This is my recommendation and it uses a database to manage the work load.
I'm gonna use SQL Server as an example here because that's what I've been using my self.
What you do is that you create a stored procedure and/or designate a table as the table for outgoing e-mail. This table, besides that which you need to send the email, has a the following metadata.
At some point your going to need to fire up a thread or process that does the actual work, but how this is implemented is the interesting bit.
With SQL Server you can write a query like this:
DELCARE @now datetime; SET @now = GETDATE();
SELECT TOP (5) *
FROM OutgoingEmail WITH (ROWLOCK, READPAST, UPDLOCK)
WHERE SendDate < @now
AND IsSent = 0
AND ErrorCount < 5
ORDER BY Priority
READPAST can only be specified in transactions operating at the READ COMMITTED or REPEATABLE READ isolation levels. You will set the isolation level when establishing a new connection.
Now what will happen is that when you use the
SqlCommand object to create a
DataReader SQL Server will lock those rows. No other instances will be able to get them. Which means you now effectively have a work queue for your outgoing email. It is however important to remember that you must keep the connection open while you do your processing otherwise the lock will be released.
A couple of things to note.
- You fetch a bunch of rows and you send them. If you succeed your set the IsSent bit
- If you crash (an exception is thrown somewhere) you don't discard the email you raise the ErrorCount. You don't delete it, you just raise the count. This is important because if the email for some reason contained input (as opposed to being caused by a network connectivty issue) it could keep crashing to send clients and this is called poisoning and it will prevent bad data from crashing your send clients. Therefore you should ignore email with a high
- You can also empty a rolling schedule and move the
SendDate forward as to not atempt the same thing every now and again.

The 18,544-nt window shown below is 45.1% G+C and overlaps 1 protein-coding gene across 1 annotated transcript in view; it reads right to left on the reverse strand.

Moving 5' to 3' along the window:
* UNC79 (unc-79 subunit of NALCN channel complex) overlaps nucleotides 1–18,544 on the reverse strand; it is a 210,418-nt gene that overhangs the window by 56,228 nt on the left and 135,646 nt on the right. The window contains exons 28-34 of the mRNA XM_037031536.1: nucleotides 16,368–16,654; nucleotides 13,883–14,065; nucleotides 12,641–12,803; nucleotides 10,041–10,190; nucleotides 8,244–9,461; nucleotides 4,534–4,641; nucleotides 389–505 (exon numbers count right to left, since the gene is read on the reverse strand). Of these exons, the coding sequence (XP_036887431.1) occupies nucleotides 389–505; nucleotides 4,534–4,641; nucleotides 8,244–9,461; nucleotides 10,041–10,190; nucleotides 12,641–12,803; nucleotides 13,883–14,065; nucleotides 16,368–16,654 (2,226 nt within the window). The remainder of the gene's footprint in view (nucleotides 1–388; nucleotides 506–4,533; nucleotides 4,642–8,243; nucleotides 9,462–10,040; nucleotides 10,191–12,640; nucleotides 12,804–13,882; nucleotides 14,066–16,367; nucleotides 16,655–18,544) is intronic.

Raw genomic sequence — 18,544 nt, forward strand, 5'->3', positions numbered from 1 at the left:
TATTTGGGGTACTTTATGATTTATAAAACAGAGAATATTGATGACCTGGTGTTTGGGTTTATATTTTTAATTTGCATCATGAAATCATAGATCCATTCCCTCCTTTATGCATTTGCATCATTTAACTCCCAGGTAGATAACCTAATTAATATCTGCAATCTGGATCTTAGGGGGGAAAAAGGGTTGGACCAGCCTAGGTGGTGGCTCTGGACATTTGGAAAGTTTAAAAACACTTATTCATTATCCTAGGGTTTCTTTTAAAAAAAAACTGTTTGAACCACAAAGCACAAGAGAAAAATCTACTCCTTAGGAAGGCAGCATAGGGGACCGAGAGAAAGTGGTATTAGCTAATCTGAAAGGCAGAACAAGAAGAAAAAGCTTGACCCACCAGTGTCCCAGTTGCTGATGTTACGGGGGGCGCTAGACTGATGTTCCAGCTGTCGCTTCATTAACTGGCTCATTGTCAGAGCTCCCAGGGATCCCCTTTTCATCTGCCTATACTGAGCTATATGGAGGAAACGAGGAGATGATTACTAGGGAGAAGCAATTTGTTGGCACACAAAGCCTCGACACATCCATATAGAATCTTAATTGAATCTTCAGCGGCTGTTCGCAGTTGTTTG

- The bottleneck will be the SmtpClient class but depending on the speed at which you want your emails to be sent you can spin up as many agents or threads as you need to process the emails in parallel.
- The priority will ensure that if you need to send high priority email a full queue won't be an issue. e.g. if you wanna send all your e-mails this way, sending a password reset or registration e-mail won't be delayed just because the queue is full, as long as it has higher priority.
One thing to note though is that when errors happen the reason is unknown, I've seen the occasional network problem cause emails to not be sent. What generally will happen with this approach is that the email will just be sent at a later point when the network connectivity or SMTP server is back online. You can also have additional metadata to not send more than one email to a user who is trying to reset his or her password (just because for some unknown reason the emails are not being sent right now).
One last thing. You might want to split the table into two or three identical tables. The reason for this is that if you wanna log sent emails for a period of time you don't want them to interfere with your otherwise high performing send queue so you move them to a separate table, simply to maintain a history. It's the same deal with errors, if emails end up causing errors you might wanna log that and you can do that by then moving those emails you of the send queue into an error queue.